, and Banksy’s work more broadly: playful with pastiche and parody, replete with détourned ready-mades and quoted references, at once street-wise and Sotheby’s-worthy, distinctly stylized in its stark imagery and sardonic tone, sublimely ambiguous in its uncertain attribution, its oscillation between presence and disappearance. It’s consistently preoccupied with the problematic status of art as commodity, and placed to interrogate the roles of artist and audience, and the social function of art itself, everywhere it appears. And it’s all wickedly, infinitely ironic. Banksy’s aesthetic is almost textbook postmodernism – given the logic of his work, it might not be a stretch to suggest his whole oeuvre represents a postmodern parody of postmodernism itself.
Banksy, Original Thought. New York, 2010.
I did say “almost.” How Banksy’s work departs from textbook postmodernism is in its plain-spoken populism and its open public access. The jokes are almost never in-jokes, the ironies are immediately grasped, the images are iconic, the themes and statements are clearly political – addressing controverial issues and matters of public interest – and the language is both direct and fiercely witty. Dawkins would be hard pressed to find in Banksy’s version of postmodernism the perceived obscurity, uselessness, and social detachment at which his “blind and dumb” criticism takes such gender-coded and ambiently xenophobic umbrage. (The artist himself might object to having his work described as “postmodernist.” But it’s not the artist’s job to interpret one’s own work for the public. That’s tacky.)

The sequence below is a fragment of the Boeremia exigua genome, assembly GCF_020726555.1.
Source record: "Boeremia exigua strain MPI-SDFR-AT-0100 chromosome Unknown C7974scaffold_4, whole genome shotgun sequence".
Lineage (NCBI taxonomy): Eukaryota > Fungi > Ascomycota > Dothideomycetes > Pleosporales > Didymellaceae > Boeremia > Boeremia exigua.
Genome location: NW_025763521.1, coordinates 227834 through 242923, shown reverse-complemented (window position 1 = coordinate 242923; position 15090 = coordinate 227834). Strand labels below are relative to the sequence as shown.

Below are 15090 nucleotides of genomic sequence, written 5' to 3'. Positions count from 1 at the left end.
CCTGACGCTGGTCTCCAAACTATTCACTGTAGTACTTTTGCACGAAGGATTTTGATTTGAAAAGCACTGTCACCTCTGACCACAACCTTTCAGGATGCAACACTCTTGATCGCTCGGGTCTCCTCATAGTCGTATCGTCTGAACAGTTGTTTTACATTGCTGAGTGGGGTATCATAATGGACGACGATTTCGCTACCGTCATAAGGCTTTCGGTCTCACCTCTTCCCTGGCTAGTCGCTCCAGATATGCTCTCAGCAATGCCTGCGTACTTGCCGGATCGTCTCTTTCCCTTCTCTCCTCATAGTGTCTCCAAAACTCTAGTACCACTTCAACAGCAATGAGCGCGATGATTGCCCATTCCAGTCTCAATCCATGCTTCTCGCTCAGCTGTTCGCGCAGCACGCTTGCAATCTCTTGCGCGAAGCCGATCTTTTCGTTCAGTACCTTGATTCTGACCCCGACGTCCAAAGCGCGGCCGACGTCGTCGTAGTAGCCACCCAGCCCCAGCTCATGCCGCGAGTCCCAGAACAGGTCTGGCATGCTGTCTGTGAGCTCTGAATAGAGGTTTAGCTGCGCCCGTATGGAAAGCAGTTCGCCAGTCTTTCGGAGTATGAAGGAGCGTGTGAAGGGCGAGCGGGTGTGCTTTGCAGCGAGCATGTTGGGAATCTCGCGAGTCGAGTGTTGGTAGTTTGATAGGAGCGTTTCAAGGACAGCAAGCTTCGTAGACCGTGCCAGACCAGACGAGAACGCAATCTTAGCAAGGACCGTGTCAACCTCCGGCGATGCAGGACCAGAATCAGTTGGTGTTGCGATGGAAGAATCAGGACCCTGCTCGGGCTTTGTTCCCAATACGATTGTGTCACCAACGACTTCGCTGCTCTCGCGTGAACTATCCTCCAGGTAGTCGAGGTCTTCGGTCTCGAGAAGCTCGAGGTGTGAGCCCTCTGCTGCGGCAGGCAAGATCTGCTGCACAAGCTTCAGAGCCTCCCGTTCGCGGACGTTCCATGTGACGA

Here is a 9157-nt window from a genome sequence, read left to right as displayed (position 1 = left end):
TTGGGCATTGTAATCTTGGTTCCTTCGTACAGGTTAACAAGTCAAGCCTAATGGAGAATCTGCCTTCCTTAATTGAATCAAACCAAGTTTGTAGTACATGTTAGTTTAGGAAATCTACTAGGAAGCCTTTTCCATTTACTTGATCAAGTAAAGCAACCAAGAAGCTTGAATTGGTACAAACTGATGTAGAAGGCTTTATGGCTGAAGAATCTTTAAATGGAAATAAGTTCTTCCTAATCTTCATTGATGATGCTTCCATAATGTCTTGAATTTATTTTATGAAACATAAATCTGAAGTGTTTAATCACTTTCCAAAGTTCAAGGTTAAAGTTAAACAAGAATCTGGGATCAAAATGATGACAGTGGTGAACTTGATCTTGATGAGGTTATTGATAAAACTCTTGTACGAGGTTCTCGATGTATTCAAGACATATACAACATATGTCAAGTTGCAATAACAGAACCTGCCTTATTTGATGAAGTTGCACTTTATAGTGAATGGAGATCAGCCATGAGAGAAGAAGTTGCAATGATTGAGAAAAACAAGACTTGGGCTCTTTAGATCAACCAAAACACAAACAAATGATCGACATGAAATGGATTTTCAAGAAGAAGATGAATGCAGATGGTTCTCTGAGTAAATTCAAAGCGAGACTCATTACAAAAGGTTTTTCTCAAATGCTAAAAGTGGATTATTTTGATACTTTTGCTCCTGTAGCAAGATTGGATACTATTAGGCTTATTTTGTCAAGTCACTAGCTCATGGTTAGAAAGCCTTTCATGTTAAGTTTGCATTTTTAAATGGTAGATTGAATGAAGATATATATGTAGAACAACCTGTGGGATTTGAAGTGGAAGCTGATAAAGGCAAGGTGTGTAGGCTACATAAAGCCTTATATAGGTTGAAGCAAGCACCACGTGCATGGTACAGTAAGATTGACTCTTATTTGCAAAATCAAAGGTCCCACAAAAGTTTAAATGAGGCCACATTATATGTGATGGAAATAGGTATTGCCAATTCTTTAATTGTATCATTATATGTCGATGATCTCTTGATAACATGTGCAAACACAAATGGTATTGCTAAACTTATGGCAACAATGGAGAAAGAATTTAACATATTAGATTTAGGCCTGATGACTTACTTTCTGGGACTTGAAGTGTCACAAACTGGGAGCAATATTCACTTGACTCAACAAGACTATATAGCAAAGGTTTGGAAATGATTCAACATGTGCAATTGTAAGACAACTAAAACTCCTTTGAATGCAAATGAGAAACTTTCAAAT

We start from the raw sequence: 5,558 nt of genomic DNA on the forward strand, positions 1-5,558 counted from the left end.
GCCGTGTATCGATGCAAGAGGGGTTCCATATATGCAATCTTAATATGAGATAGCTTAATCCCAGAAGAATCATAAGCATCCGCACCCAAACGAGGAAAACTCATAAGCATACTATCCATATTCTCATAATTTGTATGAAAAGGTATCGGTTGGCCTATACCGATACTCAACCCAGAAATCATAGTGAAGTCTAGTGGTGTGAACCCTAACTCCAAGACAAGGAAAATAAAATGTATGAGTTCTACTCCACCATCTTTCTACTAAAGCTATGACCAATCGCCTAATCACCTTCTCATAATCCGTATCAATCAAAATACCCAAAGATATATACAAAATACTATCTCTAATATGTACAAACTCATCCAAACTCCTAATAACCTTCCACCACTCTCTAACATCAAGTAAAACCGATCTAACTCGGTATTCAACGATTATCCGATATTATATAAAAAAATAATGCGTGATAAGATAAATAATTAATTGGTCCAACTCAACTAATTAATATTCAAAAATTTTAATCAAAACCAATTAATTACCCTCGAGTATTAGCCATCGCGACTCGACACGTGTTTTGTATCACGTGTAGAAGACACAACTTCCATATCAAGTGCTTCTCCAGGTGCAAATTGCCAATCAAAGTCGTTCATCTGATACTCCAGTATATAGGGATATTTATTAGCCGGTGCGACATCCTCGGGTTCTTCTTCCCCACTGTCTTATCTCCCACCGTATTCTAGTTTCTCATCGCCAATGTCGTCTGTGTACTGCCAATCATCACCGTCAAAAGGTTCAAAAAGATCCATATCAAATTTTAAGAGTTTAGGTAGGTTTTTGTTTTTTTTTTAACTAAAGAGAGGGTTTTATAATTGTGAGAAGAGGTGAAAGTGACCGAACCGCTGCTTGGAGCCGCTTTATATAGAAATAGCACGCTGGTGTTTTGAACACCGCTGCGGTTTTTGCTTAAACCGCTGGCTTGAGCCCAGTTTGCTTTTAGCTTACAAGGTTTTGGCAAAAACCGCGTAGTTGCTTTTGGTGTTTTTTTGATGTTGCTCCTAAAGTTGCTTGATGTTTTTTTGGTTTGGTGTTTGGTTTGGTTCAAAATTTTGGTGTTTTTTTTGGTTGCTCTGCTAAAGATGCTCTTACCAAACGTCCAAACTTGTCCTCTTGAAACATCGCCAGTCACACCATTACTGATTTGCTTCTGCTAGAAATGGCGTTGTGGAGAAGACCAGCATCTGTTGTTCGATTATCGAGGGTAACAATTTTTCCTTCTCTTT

And yet at the same time, Dawkins would also look simply ludicrous to denounce Banksy for postmodernism’s perceived sins of fakery and dissimulation – er, better make that more ludicrous than he already looks for missing entirely the meaning and materiality of fakery and dissimulation for the culture of late capital. (Okay, that’s enough about Sir Dick; his problem is more with postmodernist scholarship, not art.) As with quintessentially postmodern productions like Videodrome, Philip K. Dick stories, and the surgical body art of Orlan and Nina Arsenault, Banksy’s work messes specifically with perceptions and assumptions about what’s real or authentic, and what isn’t, in its use of trompe l’oeil tactics and, moreover, in the uncertainty his work leaves in its wake: “is it a Banksy?”
its neither real or a hoax. its a banksy
– this guy I know